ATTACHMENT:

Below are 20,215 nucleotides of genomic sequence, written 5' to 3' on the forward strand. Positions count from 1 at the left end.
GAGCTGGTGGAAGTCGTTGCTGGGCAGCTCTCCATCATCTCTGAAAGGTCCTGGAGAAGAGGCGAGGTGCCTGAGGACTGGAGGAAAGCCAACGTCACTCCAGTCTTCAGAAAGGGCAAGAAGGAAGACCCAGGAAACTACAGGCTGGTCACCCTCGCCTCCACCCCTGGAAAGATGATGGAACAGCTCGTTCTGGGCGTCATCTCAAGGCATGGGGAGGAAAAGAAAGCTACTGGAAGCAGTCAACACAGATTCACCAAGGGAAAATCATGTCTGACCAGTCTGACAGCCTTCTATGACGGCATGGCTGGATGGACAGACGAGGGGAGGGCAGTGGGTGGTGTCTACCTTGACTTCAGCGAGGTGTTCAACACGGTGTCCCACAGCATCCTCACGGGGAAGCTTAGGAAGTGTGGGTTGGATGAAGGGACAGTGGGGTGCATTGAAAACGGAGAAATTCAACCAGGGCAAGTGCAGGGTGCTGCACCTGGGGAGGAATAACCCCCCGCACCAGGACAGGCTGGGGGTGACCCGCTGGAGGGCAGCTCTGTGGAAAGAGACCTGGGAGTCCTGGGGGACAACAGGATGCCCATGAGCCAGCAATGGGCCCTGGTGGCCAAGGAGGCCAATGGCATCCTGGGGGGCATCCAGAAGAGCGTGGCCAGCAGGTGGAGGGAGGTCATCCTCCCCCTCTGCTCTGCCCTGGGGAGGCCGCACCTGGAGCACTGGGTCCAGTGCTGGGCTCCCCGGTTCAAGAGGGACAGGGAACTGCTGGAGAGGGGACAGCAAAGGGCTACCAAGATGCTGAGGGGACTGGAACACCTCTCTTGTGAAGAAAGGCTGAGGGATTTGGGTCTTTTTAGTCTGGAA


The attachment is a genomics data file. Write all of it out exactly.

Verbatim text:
Below are 20,215 nucleotides of genomic sequence, written 5' to 3' on the forward strand. Positions count from 1 at the left end.
GAGCTGGTGGAAGTCGTTGCTGGGCAGCTCTCCATCATCTCTGAAAGGTCCTGGAGAAGAGGCGAGGTGCCTGAGGACTGGAGGAAAGCCAACGTCACTCCAGTCTTCAGAAAGGGCAAGAAGGAAGACCCAGGAAACTACAGGCTGGTCACCCTCGCCTCCACCCCTGGAAAGATGATGGAACAGCTCGTTCTGGGCGTCATCTCAAGGCATGGGGAGGAAAAGAAAGCTACTGGAAGCAGTCAACACAGATTCACCAAGGGAAAATCATGTCTGACCAGTCTGACAGCCTTCTATGACGGCATGGCTGGATGGACAGACGAGGGGAGGGCAGTGGGTGGTGTCTACCTTGACTTCAGCGAGGTGTTCAACACGGTGTCCCACAGCATCCTCACGGGGAAGCTTAGGAAGTGTGGGTTGGATGAAGGGACAGTGGGGTGCATTGAAAACGGAGAAATTCAACCAGGGCAAGTGCAGGGTGCTGCACCTGGGGAGGAATAACCCCCCGCACCAGGACAGGCTGGGGGTGACCCGCTGGAGGGCAGCTCTGTGGAAAGAGACCTGGGAGTCCTGGGGGACAACAGGATGCCCATGAGCCAGCAATGGGCCCTGGTGGCCAAGGAGGCCAATGGCATCCTGGGGGGCATCCAGAAGAGCGTGGCCAGCAGGTGGAGGGAGGTCATCCTCCCCCTCTGCTCTGCCCTGGGGAGGCCGCACCTGGAGCACTGGGTCCAGTGCTGGGCTCCCCGGTTCAAGAGGGACAGGGAACTGCTGGAGAGGGGACAGCAAAGGGCTACCAAGATGCTGAGGGGACTGGAACACCTCTCTTGTGAAGAAAGGCTGAGGGATTTGGGTCTTTTTAGTCTGGAA